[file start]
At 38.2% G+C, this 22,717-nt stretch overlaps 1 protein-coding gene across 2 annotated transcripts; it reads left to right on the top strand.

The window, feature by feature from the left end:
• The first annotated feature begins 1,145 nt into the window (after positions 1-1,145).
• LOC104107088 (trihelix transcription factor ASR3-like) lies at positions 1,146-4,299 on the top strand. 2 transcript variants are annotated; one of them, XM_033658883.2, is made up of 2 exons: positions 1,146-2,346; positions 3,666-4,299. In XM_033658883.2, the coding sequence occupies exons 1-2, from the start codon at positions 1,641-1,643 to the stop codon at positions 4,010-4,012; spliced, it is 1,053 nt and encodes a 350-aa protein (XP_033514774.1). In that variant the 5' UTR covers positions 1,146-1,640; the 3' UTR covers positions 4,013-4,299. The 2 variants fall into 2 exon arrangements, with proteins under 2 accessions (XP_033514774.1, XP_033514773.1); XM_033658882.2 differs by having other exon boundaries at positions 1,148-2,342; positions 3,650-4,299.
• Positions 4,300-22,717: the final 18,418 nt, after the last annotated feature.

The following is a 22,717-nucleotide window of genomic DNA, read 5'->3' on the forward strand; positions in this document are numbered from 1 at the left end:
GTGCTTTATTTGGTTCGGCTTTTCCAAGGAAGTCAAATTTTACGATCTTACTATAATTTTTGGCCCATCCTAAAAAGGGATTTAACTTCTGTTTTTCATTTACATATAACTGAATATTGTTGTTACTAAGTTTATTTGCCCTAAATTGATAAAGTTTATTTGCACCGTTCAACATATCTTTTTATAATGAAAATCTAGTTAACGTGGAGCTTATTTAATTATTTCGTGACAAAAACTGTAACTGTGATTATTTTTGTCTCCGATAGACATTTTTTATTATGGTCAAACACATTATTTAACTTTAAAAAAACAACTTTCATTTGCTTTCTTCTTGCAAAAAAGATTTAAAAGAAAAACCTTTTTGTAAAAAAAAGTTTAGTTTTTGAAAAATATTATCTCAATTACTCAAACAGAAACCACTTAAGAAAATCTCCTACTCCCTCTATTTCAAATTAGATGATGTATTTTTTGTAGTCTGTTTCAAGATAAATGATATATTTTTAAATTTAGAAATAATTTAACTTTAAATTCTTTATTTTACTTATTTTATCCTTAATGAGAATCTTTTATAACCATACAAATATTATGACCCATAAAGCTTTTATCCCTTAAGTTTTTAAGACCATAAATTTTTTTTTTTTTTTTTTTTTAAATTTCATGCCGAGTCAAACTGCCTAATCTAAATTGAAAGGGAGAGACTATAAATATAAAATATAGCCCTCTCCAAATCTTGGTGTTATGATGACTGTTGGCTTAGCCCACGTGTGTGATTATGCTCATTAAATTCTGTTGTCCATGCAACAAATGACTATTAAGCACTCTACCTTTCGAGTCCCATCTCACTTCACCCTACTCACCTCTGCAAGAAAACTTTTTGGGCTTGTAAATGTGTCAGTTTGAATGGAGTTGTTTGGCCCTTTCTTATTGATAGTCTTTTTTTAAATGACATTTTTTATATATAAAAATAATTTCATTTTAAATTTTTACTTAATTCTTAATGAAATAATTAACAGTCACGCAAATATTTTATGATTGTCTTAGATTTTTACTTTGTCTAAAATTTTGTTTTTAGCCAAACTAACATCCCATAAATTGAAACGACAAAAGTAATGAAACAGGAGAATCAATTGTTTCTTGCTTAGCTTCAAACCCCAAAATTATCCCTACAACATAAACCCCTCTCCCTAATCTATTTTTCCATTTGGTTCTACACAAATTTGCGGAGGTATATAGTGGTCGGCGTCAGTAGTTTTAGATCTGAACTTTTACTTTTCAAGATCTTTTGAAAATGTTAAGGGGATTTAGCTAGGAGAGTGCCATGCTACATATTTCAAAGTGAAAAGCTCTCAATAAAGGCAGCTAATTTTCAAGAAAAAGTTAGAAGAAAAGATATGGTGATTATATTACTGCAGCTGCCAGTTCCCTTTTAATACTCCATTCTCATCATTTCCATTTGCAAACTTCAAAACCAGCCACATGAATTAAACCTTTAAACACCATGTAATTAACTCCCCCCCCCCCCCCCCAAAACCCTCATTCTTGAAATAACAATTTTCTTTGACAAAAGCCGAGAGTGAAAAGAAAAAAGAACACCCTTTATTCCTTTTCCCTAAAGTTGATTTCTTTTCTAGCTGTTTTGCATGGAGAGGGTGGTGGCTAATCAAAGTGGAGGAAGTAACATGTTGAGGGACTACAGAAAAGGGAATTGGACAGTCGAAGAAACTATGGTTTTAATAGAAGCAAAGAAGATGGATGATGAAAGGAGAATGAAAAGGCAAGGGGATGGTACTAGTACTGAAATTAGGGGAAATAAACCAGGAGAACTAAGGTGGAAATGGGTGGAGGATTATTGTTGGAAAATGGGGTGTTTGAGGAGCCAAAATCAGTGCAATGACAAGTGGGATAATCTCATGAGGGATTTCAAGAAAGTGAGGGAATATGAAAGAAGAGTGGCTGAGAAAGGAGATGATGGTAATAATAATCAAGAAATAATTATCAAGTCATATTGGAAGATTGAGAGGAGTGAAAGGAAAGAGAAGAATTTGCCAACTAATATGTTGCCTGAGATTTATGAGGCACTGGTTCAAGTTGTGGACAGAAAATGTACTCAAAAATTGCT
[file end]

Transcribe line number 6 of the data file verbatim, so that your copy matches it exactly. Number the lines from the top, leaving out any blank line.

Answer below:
The following is a 22,717-nucleotide window of genomic DNA, read 5'->3' on the forward strand; positions in this document are numbered from 1 at the left end: